Nearly a year into the pandemic teachers across the country are tired and stressed out, but at the same time, they’re hopeful for the future, as one of the most challenging years in education continues to play out from coast-to-coast.
At Algonquin Regional High School in Northboro, Massachusetts, lifelong educators Jane Betar and Tom Alera can both be seen between class periods spraying down desks with sanitizer. They are doing whatever they can to keep themselves and their students safe from COVID-19. Five months into the school year, their students know the routine: masks up during class, desks stay 6 feet apart and the windows stay open to help with the airflow.
“It’s the same teaching as I’ve always done, but it really did seem like a change in job overnight,” English teacher Jane Betar explained.
Betar has been a teacher at this high school for more than two decades. She has two teenagers herself, and while she’s thankful to be in school, the one-way hallways, social-distancing guidelines, and mask-wearing have dramatically changed things.
"They aren’t as engaged. Your classroom doesn’t have that chemistry and that fun environment," Betar said.
Like so many other teachers and parents across the country, Betar says she just feels exhausted at the end of most days. Grading papers and providing substantive feedback for students often feel like a daunting task by the time the school day ends.
“I’m not being the teacher I want to be,” she lamented.
Her colleague and fellow English teacher, Tom Alera, shares similar sentiments. He struggles to see students’ facial expressions behind their masks and is often afraid to move around his classroom to connect with students for fear of inadvertently catching the virus.
“That closeness is missing. I can’t see if they’re smiling or laughing. It’s stressful in the sense that it’s hard to do what we need to do for these kids sometimes,” Alera said.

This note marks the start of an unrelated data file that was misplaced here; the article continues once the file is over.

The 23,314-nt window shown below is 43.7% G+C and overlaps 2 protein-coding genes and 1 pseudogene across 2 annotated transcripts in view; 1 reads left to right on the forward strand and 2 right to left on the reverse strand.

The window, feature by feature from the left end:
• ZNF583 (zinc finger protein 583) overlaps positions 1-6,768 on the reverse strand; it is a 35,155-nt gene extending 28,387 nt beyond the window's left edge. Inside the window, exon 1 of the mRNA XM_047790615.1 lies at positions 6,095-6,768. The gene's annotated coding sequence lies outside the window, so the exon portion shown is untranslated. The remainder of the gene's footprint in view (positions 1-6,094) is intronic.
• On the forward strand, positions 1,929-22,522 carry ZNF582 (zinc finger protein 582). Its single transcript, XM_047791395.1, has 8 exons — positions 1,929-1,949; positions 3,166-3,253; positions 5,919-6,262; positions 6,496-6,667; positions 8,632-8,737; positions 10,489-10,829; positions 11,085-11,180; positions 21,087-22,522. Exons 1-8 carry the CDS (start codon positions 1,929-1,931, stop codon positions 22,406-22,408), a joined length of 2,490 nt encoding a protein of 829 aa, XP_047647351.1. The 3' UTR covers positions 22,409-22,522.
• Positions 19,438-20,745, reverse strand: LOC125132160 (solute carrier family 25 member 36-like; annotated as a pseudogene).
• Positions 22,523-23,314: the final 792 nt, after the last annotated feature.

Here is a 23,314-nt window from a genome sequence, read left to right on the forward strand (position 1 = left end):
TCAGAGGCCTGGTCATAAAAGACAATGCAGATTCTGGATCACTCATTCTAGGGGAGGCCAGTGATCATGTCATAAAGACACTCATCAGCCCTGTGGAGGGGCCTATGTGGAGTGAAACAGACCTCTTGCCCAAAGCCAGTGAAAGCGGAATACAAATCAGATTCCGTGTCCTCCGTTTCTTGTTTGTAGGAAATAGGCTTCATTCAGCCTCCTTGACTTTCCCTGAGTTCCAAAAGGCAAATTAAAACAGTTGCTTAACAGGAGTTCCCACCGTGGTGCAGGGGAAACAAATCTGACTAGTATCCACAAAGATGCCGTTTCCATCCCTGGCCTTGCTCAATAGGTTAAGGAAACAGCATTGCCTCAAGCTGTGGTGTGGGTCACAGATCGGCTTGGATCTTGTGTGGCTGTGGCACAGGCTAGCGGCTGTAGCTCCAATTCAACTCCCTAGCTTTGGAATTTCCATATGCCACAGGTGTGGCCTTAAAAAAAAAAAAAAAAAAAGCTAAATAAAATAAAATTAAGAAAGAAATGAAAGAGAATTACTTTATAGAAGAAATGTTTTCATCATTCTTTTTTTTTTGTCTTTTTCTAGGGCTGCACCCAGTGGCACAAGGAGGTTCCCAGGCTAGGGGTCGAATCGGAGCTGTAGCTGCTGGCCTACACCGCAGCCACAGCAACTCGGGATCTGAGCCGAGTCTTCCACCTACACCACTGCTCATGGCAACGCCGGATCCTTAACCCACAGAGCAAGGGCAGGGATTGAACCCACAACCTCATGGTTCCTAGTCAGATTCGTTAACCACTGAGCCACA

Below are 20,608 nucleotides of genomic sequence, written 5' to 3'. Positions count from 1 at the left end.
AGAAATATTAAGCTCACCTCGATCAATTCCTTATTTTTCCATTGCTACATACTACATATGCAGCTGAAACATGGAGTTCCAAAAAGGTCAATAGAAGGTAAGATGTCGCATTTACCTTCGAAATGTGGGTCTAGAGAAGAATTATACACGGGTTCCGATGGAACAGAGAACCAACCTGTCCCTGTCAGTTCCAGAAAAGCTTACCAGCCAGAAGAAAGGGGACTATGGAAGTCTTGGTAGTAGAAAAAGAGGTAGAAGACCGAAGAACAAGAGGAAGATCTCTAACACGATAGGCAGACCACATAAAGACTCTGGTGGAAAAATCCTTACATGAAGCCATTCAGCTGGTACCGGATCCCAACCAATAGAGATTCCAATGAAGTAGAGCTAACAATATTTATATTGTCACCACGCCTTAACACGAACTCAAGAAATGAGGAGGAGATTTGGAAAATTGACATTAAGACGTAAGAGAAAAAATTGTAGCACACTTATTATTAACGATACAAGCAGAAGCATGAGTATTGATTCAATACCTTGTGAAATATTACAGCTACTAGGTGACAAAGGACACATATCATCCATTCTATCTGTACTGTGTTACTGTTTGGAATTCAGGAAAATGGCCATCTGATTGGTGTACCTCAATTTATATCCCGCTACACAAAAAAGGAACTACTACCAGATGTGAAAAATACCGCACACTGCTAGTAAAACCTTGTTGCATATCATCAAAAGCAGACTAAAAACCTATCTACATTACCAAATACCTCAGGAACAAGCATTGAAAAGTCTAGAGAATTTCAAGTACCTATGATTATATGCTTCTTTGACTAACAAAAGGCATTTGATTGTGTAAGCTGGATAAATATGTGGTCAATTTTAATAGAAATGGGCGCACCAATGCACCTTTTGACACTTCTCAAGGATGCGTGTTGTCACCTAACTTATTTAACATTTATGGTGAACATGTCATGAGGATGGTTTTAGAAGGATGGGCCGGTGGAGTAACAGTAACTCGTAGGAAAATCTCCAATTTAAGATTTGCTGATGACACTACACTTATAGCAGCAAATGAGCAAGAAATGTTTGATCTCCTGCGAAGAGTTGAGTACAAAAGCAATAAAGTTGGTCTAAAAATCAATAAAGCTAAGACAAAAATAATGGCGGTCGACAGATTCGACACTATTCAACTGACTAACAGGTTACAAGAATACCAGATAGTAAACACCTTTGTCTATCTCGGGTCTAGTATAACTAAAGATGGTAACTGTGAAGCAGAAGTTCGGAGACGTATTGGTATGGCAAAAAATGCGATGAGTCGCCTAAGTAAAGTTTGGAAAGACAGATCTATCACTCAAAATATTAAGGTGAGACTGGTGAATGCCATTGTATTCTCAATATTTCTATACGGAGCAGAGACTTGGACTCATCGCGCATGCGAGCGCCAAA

Students at this high school are mostly operating on a hybrid schedule. It’s impossible to maintain social-distancing guidelines, while at the same time packing 25 students into a classroom.
On Mondays, the entire school works remotely. On Tuesdays and Thursdays, one cohort of students comes into the building, and on Wednesdays and Fridays, another group of students is here in the building for the classes.
The staggered schedule seems to be working. COVID-19 cases connected to school have been relatively low in this district in the central part of Massachusetts.
Teachers appreciate the smaller class sizes, but Jane Betar says something is missing.
“You don’t see the kids as much. You can’t know your students well; there’s this weird awkwardness that I think everyone is feeling,” Betar said.
As a mom of teenagers herself, Betar’s biggest concern almost a year into the pandemic isn’t for herself, but for her students.
“I’m just worried that lack of life and engagement and interaction has really impacted these kids, and for some kids, I’m worried it’s going to stick.”
But both of these educators are grateful to be back in their classroom doing what they love, even if they’ve had to adjust some expectations.
“We’re working really hard and we know there is an end in sight, and that helps.”